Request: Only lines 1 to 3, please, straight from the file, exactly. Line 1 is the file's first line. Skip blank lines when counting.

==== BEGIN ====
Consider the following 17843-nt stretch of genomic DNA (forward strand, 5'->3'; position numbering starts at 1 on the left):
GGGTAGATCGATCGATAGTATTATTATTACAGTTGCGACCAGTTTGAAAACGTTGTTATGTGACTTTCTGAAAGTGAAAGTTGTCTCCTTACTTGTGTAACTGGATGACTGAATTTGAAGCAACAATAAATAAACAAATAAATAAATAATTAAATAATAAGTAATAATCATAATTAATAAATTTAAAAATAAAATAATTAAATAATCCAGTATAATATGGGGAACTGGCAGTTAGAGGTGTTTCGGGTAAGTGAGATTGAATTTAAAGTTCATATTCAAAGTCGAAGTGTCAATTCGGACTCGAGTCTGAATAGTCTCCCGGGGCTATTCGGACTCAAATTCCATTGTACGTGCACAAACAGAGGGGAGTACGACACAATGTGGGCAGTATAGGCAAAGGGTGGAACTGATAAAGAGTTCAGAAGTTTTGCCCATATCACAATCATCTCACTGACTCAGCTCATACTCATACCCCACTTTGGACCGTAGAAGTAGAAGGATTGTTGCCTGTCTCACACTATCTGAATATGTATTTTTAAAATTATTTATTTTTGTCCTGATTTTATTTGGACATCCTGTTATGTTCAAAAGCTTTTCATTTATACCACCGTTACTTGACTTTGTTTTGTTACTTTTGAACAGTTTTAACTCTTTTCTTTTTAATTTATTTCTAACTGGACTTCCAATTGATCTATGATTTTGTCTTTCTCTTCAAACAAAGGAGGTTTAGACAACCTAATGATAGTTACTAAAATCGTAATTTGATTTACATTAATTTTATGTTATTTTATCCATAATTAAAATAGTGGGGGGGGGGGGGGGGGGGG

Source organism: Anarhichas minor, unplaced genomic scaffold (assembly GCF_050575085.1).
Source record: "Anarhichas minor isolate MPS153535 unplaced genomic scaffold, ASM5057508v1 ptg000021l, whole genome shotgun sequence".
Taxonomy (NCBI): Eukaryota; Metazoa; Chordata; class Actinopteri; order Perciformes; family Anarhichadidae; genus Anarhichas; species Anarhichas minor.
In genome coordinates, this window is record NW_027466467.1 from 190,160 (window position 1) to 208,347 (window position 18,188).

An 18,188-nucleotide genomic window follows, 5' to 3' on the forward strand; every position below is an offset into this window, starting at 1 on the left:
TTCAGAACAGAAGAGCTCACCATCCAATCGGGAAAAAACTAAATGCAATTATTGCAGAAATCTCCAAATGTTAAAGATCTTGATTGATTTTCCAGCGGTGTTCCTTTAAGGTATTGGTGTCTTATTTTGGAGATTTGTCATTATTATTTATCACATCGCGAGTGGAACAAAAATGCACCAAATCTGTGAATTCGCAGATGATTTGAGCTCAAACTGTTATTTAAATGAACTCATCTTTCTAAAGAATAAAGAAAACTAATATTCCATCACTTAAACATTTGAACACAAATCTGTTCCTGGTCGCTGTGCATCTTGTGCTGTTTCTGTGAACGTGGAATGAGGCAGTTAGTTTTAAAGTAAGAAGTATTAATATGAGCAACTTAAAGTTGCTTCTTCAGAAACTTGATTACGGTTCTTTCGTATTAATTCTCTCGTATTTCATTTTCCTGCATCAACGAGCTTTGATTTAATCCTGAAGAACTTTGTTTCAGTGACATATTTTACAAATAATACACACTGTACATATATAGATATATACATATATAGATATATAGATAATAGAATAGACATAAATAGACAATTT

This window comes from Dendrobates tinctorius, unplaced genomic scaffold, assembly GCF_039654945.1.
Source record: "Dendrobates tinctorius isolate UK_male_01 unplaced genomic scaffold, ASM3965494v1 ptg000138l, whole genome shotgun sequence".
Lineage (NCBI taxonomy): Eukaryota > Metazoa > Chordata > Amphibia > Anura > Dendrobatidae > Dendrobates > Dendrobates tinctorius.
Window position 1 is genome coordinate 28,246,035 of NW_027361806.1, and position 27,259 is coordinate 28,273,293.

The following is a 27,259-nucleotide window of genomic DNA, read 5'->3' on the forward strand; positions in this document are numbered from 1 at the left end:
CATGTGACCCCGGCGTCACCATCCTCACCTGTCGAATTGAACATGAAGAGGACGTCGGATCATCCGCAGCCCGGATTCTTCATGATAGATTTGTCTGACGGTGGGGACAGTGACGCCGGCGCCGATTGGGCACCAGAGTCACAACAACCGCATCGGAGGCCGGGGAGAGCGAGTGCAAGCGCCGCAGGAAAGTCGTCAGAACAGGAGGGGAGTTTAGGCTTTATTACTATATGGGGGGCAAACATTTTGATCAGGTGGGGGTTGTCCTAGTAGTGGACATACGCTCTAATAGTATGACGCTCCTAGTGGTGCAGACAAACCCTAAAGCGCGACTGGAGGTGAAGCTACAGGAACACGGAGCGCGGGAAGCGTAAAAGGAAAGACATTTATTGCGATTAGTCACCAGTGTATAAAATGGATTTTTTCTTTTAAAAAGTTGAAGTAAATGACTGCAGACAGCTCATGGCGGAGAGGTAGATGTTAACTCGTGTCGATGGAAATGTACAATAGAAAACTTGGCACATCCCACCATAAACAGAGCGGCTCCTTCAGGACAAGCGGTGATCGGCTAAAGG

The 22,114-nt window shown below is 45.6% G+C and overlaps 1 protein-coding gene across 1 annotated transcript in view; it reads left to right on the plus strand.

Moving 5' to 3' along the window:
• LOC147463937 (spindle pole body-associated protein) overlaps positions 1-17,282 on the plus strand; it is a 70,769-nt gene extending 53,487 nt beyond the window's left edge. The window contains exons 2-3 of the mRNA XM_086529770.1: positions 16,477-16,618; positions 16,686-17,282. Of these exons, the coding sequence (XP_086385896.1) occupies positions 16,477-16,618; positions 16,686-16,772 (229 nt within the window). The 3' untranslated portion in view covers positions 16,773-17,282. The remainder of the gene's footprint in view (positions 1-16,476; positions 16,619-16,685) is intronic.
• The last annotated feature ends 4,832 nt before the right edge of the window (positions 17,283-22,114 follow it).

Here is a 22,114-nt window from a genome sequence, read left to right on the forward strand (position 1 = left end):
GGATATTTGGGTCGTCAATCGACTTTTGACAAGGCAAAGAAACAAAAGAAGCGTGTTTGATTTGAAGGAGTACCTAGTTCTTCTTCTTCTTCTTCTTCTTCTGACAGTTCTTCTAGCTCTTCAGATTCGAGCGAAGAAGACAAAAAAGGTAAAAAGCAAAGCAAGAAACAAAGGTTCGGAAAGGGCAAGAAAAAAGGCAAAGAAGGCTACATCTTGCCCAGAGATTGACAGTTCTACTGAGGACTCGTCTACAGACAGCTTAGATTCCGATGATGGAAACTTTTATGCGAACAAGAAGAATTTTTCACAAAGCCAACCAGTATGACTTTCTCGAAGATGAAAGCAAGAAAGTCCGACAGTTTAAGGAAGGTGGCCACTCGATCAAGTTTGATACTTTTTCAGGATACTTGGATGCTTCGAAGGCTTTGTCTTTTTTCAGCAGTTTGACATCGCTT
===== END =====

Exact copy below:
Consider the following 17843-nt stretch of genomic DNA (forward strand, 5'->3'; position numbering starts at 1 on the left):
GGGTAGATCGATCGATAGTATTATTATTACAGTTGCGACCAGTTTGAAAACGTTGTTATGTGACTTTCTGAAAGTGAAAGTTGTCTCCTTACTTGTGTAACTGGATGACTGAATTTGAAGCAACAATAAATAAACAAATAAATAAATAATTAAATAATAAGTAATAATCATAATTAATAAATTTAAAAATAAAATAATTAAATAATCCAGTATAATATGGGGAACTGGCAGTTAGAGGTGTTTCGGGTAAGTGAGATTGAATTTAAAGTTCATATTCAAAGTCGAAGTGTCAATTCGGACTCGAGTCTGAATAGTCTCCCGGGGCTATTCGGACTCAAATTCCATTGTACGTGCACAAACAGAGGGGAGTACGACACAATGTGGGCAGTATAGGCAAAGGGTGGAACTGATAAAGAGTTCAGAAGTTTTGCCCATATCACAATCATCTCACTGACTCAGCTCATACTCATACCCCACTTTGGACCGTAGAAGTAGAAGGATTGTTGCCTGTCTCACACTATCTGAATATGTATTTTTAAAATTATTTATTTTTGTCCTGATTTTATTTGGACATCCTGTTATGTTCAAAAGCTTTTCATTTATACCACCGTTACTTGACTTTGTTTTGTTACTTTTGAACAGTTTTAACTCTTTTCTTTTTAATTTATTTCTAACTGGACTTCCAATTGATCTATGATTTTGTCTTTCTCTTCAAACAAAGGAGGTTTAGACAACCTAATGATAGTTACTAAAATCGTAATTTGATTTACATTAATTTTATGTTATTTTATCCATAATTAAAATAGTGGGGGGGGGGGGGGGGGGGG

Source organism: Anarhichas minor, unplaced genomic scaffold (assembly GCF_050575085.1).